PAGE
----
Lead Generation Glossary: Sales Operations
The unwritten rules of the road. Every sales team is different, but many follow shared industry terminology and best practices. These are the important key industry rules and shared best practices of lead, opportunity, and post-sale operations.
A lead is a contact at a company that has not quite hit the standards of an opportunity. The goal is that the company would hopefully become a client. These leads are gathered through a variety of methods, including advertising, mailing, trade shows, or other efforts by a marketing team. The contact would commonly be known as BANT (budget, authority, need and timeline).
Sales Qualified Lead (SQL)
A sales qualified lead (SQL) is a lead that passes the specific qualification to be handed off to the sales team. Sales qualified leads are often qualified by the sales development rep (SDR) in that they ask qualified questions, such as company size and urgency to buy. SQLs are often preceded by marketing to qualified leads, which typically have a lesser criteria. SQLs are often a step in most sales funnels.
An unqualified lead is a lead that does not meet the qualification requirements of a sales organization. An example would be a student researching for more information for a class. Other examples include companies with very small budgets and are located in regions that are unable to be serviced, like overseas or with geographic limitations. A sales development rep (SDR) typically reviews every inbound lead to see if the lead is qualified to meet with one of their account executives. The goal being to not waste any of an account executives time with an unqualified lead that probably won’t lead to a sale.
Marketing Qualified Lead (MQL)
A marketing qualified lead (MQL) is a type of lead that has passed the qualifications of the marketing department. While companies set different qualifications for marketing leads, the qualifications are typically based on engagement. For example, a contact may become a marketing qualified lead if they have clicked on a newsletter or visited a specific page on the website. They have expressed a desired interest in a company’s goods or services. A MQL is often preceded by a sales qualified lead which has a stricter qualification guideline.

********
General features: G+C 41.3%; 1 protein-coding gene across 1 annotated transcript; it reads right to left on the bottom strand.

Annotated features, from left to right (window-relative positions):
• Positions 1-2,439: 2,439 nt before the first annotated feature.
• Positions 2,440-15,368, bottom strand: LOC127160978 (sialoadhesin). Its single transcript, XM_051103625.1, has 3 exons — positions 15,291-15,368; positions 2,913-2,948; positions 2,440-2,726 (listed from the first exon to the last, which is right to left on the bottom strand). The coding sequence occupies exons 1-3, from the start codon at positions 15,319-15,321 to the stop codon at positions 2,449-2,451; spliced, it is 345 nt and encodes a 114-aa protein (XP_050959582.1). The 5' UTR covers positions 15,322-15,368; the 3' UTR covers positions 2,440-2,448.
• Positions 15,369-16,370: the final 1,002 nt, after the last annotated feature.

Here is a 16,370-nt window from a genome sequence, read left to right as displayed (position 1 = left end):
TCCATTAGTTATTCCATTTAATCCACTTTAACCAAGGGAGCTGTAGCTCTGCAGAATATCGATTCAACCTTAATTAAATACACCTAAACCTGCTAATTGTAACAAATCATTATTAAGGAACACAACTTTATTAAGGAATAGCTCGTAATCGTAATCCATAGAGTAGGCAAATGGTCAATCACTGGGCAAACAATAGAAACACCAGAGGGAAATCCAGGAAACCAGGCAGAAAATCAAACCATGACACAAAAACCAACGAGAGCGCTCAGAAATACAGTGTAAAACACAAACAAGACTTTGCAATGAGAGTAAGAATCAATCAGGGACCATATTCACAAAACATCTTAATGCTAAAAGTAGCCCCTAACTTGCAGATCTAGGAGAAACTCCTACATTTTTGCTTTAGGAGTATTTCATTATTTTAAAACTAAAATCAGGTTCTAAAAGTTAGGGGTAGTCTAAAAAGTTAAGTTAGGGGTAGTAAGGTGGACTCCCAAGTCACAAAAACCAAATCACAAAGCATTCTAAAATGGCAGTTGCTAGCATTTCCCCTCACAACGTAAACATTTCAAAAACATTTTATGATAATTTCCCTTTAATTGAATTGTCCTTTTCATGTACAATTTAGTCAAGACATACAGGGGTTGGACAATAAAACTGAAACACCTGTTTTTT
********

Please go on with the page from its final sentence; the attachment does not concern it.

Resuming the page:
Monthly Recurring Revenue (MRR)
Monthly recurring revenue (MRR) is the most important number that tech investors care about. It represents the amount of revenue that repeats on a monthly basis. It can be used to extrapolate the run rate or financial performance, aka the annual recurring revenue, or revenue that comes in every year from a contract.
An opportunity is defined as a lead that is qualified and satisfies all the requirements in advance (BANT). This represents the segment of leads that is most qualified to convert into paying customers. Opportunities can have different stages within the opportunity lifetime, but the opportunity usually has a high chance of becoming a client if the salesperson can solve one of their pain points and shows them how valuable the product or service will be for them.
A pipeline is a phrase that represents the amount of leads and opportunities for a given company. Companies often refer to their pipeline as a sales funnel. A sales pipeline consists of many stages that start with new leads and end with closed won deals. The purpose of sales development is to increase a company’s pipeline and accelerate deals through their respective stages.
Qualification is the process of identifying whether or not a lead is worth a sales reps time. Qualification can happen during the list building process. For example, if you know that you can only sell to hospitals with more than 10,000 beds, it is more efficient to build out the lists of qualified hospitals then to manually review them one by one after you’ve set meetings with them. Alternatively, qualifications can happen after the lead has been created. For example, a qualification question could be, “Are you interested in redesigning your website in the next year?”
A qualified lead is a lead that satisfies all the requirements of qualification. This is identified by asking the lead qualification questions.